Century Dictionary and Cyclopedia
- n. A long, stout, coarse hemp, rather foul, used for making inferior rope.
- v. present participle of chuck.
“For a memo from Jonathan Lindley, director of what is laughingly called “enforcement” at BIA reveals that the BIA have no real interest in chucking these people out if they are caught:”
“I am a huge fan of Rob Horne but am still concerned he is pretty under done with not much footy this year, it would be a big call chucking into a QF or SF to run on.”
“I am all for the idea of chucking every fcuktard we can find in the Channel tunnel, then blowing it at our end therefore giving all lower echelons of life to France and, double whammy, we also cut all ties with France.”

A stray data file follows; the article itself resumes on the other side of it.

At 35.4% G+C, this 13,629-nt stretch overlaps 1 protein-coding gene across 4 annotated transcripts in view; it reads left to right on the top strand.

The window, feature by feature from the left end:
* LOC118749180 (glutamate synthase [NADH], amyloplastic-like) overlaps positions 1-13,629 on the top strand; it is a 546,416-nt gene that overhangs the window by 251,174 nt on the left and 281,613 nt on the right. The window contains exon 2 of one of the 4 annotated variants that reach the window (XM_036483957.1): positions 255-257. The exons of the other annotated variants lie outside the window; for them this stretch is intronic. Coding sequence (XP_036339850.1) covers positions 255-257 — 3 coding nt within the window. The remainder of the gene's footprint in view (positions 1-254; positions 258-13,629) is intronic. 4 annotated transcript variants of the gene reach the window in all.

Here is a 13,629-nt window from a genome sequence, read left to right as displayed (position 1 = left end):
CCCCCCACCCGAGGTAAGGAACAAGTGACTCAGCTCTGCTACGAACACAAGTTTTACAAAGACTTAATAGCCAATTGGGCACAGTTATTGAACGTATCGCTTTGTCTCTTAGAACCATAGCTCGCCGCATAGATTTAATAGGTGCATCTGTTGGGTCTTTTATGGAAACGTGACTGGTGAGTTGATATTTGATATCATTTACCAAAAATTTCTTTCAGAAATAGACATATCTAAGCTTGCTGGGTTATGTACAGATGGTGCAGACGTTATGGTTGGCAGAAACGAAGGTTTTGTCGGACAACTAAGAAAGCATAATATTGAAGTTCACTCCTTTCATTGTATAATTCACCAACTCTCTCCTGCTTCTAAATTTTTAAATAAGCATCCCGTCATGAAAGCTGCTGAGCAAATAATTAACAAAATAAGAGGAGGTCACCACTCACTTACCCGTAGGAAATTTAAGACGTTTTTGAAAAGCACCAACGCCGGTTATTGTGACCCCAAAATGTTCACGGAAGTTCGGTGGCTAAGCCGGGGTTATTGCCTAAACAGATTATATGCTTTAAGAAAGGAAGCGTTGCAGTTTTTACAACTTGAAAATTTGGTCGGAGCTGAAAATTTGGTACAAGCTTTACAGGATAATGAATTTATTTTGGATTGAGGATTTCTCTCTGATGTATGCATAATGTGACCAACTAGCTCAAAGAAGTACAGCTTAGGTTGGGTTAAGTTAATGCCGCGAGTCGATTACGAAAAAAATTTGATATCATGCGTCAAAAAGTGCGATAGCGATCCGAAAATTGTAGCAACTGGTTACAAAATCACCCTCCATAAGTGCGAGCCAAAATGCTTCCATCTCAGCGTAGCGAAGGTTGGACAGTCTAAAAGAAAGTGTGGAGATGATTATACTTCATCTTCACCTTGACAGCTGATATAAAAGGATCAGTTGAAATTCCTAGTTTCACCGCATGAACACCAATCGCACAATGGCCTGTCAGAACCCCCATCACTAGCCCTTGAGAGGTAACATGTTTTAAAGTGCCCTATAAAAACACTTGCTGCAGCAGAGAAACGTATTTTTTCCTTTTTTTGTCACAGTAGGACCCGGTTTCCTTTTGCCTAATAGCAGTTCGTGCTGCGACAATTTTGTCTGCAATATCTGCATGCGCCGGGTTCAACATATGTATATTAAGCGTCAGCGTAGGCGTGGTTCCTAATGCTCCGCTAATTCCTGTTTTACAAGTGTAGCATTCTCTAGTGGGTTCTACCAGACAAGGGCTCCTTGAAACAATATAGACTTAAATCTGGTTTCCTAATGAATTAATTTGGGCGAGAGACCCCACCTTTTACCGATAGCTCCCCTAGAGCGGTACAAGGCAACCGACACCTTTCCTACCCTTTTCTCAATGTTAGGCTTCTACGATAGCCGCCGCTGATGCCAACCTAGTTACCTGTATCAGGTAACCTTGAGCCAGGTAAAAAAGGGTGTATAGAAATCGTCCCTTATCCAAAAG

“You said you secured the change not because you were angry for Carey "chucking" you but because it made more sense to name it after Teddy Roosevelt because basically there aren't monuments or buildings named after him in NY.”
“Bowlers in cricket aren't allowed to straighten their bowling arm during delivery; doing so constitutes throwing (known in cricket as "chucking") and is cricket's No. 1 no-no.”
“Very often it is requisite to solder together two extensive flat surfaces -- for instance, in "chucking" certain kinds of brass work.”
“Cardinal Newman was not ashamed to talk of "chucking" a thing off, or getting into a "scrape.”
“A Method of "chucking" delicate Metal-work, in order that it may be turned with perfect truth”
“Objected to my 'chucking' oyster shells at the tutors 'windows -- good old English custom, fast becoming obsolete.”
“They will carry off at once as many acorns as old-fashioned economical farmers used to walk about with in their pockets, "chucking" them one, two, or three at a time to the pigs in the stye as a _bonne bouche_ and an encouragement to fatten well.”
Looking for tweets for chucking.